Radial Migration Pathway—Development and Regression Time Line

Many lines of evidence suggest that the majority of radial pathways contribute excitatory glutamatergic projection neurons (Rakic, 1972, 1988; Bystron et al., 2008; Petanjek et al., 2009a,b). Therefore, the volume of the radial pathway may, in part, reflect the relative degree of density of this subtype of glutamatergic neurons originating from this pathway. Our study revealed that the disappearance of radial pathways began at 21 GW. This thinning of radial tractography pathways was most conspicuous in the dorsal parietal and frontal regions and progressed to the inferior frontal lobe around 22 GW. This observation suggests a determined spatiotemporal direction of migration of excitatory neurons that arise from the radial pathway.

Radial Migration Pathway—Hemispheric Asymmetry

While the radial tractography pathways showed structural asymmetries, the tangential migration pathways revealed no significant hemispheric asymmetry in volume in this study. These results suggest that, at least in the pathways that supply inhibitory interneurons to the cortex, there is no demonstrable laterality by tractography.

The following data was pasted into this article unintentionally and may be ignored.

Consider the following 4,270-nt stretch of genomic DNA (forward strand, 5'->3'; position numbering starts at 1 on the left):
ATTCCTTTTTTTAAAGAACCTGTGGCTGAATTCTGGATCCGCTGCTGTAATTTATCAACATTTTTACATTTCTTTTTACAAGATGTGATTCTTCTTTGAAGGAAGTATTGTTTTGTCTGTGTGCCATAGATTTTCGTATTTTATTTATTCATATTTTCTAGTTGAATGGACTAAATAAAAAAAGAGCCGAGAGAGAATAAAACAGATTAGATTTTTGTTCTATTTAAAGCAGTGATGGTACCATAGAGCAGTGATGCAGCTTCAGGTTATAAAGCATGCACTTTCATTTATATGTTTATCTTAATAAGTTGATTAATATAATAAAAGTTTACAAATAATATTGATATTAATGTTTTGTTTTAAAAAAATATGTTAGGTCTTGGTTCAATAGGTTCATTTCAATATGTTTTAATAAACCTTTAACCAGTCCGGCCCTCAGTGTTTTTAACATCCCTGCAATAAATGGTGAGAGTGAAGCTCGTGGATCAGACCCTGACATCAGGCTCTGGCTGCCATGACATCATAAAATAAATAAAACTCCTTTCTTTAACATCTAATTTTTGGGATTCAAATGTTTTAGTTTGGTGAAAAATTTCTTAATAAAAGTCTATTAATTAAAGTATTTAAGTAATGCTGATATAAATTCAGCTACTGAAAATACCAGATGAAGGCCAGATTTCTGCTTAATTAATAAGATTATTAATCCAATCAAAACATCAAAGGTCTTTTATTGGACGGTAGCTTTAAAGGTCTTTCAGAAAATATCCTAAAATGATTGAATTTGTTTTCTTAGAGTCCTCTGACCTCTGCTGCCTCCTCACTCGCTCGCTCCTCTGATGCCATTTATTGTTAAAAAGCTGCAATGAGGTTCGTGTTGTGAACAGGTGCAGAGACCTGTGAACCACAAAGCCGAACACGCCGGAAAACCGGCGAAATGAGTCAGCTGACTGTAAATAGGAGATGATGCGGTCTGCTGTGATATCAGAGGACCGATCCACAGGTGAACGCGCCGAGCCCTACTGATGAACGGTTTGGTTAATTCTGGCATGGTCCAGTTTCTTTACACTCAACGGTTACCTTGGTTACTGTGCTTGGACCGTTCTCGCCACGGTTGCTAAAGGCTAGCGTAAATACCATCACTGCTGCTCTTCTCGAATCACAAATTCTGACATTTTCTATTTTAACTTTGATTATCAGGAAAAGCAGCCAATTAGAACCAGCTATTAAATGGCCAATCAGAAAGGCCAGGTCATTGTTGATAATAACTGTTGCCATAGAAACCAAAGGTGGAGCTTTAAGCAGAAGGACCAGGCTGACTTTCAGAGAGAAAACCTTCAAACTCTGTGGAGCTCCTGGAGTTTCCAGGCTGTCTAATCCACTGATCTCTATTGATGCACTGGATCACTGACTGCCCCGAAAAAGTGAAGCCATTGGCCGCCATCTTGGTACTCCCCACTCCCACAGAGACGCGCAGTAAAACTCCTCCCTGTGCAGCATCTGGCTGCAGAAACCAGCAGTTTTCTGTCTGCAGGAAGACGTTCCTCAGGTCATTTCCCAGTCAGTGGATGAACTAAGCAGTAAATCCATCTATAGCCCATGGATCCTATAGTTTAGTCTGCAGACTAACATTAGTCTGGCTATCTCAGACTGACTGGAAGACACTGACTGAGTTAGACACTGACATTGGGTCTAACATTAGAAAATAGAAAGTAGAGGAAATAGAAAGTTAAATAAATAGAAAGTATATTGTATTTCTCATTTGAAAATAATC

The volume of the radial pathway in the left hemisphere was significantly larger than that of the right hemisphere in the early age group (17–22 GW) in our study. In contrast, no significant difference between the left- and right hemispheres was observed in the late age group (30–40 GW). Previous studies reported that the left hemisphere is volumetrically larger than the right hemisphere in right-handed adults (Büchel et al., 2004), and it has been suggested that the leftward asymmetry in Broca’s area contributes to human language acquisition (Schenker et al., 2010). Such normal hemispheric asymmetry in adults is often not observed in neurological and psychiatric disorders (e.g., Mackay et al., 2003). However, to date, very few studies have explored the developmental origins of this asymmetry. Although handedness was not confirmed, a larger left temporal area was already observed in the fetal stage by 30 GW (Chi et al., 1977). Even earlier, leftward asymmetry of gyral folding in specific temporal areas started to be observed from 23 GW (Habas et al., 2012). By term (or term-equivalent ages), leftward asymmetries were also detected in some tractography pathways likely corresponding to the superior longitudinal fasciculus, thalamocortical pathways, and the corticospinal tract (Liu et al., 2010). Given the link between neuronal migration and gyral formation in cobblestone lissencephaly (Dobyns et al., 1996), classical lissencephaly (Glesson, 2000; Lammens, 2000; Leventer et al., 2000), and polymicrogyria (Chang et al., 2004; Guerrini and Filippi, 2005; Jansen and Andermann, 2005), one can speculate that the leftward volumetric asymmetry of radial neuronal migration pathways may contribute to hemispheric asymmetry of the number of neurons in the cortex, followed by hemispheric asymmetry of axonal pathways from the neurons. In fact, the earliest gestational age where Habas et al. (2012) found hemispheric asymmetry of gyral structures (23 GW) coincides with the early age group of the current study (17–22 GW) when we observed leftward asymmetry. Future studies are necessary to directly link the transient leftward asymmetry of the radial pathway to the hemispheric asymmetry in mature brains.